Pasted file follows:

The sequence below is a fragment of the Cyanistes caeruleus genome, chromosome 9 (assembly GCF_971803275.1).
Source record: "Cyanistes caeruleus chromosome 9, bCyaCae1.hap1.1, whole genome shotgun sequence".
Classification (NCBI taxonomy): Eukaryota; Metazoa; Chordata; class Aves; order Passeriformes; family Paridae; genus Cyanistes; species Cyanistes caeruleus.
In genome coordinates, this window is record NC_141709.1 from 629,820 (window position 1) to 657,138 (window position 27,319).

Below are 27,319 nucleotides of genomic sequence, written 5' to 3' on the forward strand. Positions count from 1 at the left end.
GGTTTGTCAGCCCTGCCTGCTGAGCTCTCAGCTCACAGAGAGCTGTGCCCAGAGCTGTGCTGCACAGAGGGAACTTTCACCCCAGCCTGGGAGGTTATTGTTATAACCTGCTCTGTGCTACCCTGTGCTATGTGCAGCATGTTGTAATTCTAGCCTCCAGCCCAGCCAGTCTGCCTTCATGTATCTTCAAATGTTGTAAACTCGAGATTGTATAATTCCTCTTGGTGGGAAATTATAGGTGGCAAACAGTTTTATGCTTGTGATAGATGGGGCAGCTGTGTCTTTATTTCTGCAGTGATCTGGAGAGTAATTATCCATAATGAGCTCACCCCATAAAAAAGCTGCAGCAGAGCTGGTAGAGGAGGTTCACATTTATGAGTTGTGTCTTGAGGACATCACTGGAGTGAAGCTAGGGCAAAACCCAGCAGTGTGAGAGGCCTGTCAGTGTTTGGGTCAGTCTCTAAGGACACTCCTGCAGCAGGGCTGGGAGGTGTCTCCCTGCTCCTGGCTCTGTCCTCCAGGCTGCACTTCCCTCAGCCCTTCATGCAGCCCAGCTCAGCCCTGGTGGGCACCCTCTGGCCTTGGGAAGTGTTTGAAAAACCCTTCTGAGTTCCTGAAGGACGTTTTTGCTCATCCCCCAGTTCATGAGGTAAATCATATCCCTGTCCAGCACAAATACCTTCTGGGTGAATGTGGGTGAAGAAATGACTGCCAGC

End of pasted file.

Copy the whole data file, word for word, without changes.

The sequence below is a fragment of the Cyanistes caeruleus genome, chromosome 9 (assembly GCF_971803275.1).
Source record: "Cyanistes caeruleus chromosome 9, bCyaCae1.hap1.1, whole genome shotgun sequence".
Classification (NCBI taxonomy): Eukaryota; Metazoa; Chordata; class Aves; order Passeriformes; family Paridae; genus Cyanistes; species Cyanistes caeruleus.
In genome coordinates, this window is record NC_141709.1 from 629,820 (window position 1) to 657,138 (window position 27,319).

Below are 27,319 nucleotides of genomic sequence, written 5' to 3' on the forward strand. Positions count from 1 at the left end.
GGTTTGTCAGCCCTGCCTGCTGAGCTCTCAGCTCACAGAGAGCTGTGCCCAGAGCTGTGCTGCACAGAGGGAACTTTCACCCCAGCCTGGGAGGTTATTGTTATAACCTGCTCTGTGCTACCCTGTGCTATGTGCAGCATGTTGTAATTCTAGCCTCCAGCCCAGCCAGTCTGCCTTCATGTATCTTCAAATGTTGTAAACTCGAGATTGTATAATTCCTCTTGGTGGGAAATTATAGGTGGCAAACAGTTTTATGCTTGTGATAGATGGGGCAGCTGTGTCTTTATTTCTGCAGTGATCTGGAGAGTAATTATCCATAATGAGCTCACCCCATAAAAAAGCTGCAGCAGAGCTGGTAGAGGAGGTTCACATTTATGAGTTGTGTCTTGAGGACATCACTGGAGTGAAGCTAGGGCAAAACCCAGCAGTGTGAGAGGCCTGTCAGTGTTTGGGTCAGTCTCTAAGGACACTCCTGCAGCAGGGCTGGGAGGTGTCTCCCTGCTCCTGGCTCTGTCCTCCAGGCTGCACTTCCCTCAGCCCTTCATGCAGCCCAGCTCAGCCCTGGTGGGCACCCTCTGGCCTTGGGAAGTGTTTGAAAAACCCTTCTGAGTTCCTGAAGGACGTTTTTGCTCATCCCCCAGTTCATGAGGTAAATCATATCCCTGTCCAGCACAAATACCTTCTGGGTGAATGTGGGTGAAGAAATGACTGCCAGC